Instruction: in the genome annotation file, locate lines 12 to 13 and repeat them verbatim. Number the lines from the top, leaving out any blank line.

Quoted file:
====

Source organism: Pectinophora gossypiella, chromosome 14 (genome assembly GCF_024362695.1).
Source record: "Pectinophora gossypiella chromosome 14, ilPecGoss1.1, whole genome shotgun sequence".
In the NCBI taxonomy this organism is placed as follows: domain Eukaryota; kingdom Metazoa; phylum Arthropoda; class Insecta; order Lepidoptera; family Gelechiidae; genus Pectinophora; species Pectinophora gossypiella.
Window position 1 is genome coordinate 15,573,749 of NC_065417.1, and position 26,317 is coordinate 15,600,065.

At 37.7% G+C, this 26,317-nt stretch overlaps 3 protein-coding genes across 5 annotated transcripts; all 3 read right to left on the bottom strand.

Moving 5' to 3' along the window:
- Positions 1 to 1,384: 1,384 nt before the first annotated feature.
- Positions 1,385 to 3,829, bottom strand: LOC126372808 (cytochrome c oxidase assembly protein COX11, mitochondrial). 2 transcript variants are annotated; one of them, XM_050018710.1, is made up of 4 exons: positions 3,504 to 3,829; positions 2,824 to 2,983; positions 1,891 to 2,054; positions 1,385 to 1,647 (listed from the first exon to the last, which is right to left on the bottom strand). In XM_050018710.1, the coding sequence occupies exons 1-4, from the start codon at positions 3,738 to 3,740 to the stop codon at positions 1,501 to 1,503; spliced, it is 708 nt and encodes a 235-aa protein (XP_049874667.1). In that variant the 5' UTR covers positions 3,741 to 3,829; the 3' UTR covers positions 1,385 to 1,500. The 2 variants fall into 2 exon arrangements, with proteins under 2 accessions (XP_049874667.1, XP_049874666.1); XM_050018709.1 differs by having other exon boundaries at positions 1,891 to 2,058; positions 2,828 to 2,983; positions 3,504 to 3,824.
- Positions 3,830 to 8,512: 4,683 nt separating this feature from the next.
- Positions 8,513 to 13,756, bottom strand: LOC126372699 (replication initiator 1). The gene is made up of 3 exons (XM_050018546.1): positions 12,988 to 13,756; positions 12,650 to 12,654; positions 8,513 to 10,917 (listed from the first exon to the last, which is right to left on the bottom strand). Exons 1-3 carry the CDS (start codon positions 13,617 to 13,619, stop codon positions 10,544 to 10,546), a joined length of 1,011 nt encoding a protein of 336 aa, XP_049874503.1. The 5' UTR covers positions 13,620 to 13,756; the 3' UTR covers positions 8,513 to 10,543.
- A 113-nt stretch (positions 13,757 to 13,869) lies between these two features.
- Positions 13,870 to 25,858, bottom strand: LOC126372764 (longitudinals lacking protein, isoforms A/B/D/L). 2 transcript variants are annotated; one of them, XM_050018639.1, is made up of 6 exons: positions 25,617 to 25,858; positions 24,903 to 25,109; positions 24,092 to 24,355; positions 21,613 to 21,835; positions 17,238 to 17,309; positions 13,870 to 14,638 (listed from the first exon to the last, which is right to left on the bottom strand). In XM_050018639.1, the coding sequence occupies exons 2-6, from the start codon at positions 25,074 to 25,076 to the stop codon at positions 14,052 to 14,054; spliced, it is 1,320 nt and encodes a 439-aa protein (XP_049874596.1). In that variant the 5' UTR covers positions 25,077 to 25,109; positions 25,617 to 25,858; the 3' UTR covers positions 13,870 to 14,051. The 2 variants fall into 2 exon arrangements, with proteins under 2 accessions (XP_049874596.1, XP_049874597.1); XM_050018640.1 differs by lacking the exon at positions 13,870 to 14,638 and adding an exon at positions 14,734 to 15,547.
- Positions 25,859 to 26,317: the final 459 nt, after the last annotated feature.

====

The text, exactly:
- Positions 13,870 to 25,858, bottom strand: LOC126372764 (longitudinals lacking protein, isoforms A/B/D/L). 2 transcript variants are annotated; one of them, XM_050018639.1, is made up of 6 exons: positions 25,617 to 25,858; positions 24,903 to 25,109; positions 24,092 to 24,355; positions 21,613 to 21,835; positions 17,238 to 17,309; positions 13,870 to 14,638 (listed from the first exon to the last, which is right to left on the bottom strand). In XM_050018639.1, the coding sequence occupies exons 2-6, from the start codon at positions 25,074 to 25,076 to the stop codon at positions 14,052 to 14,054; spliced, it is 1,320 nt and encodes a 439-aa protein (XP_049874596.1). In that variant the 5' UTR covers positions 25,077 to 25,109; positions 25,617 to 25,858; the 3' UTR covers positions 13,870 to 14,051. The 2 variants fall into 2 exon arrangements, with proteins under 2 accessions (XP_049874596.1, XP_049874597.1); XM_050018640.1 differs by lacking the exon at positions 13,870 to 14,638 and adding an exon at positions 14,734 to 15,547.
- Positions 25,859 to 26,317: the final 459 nt, after the last annotated feature.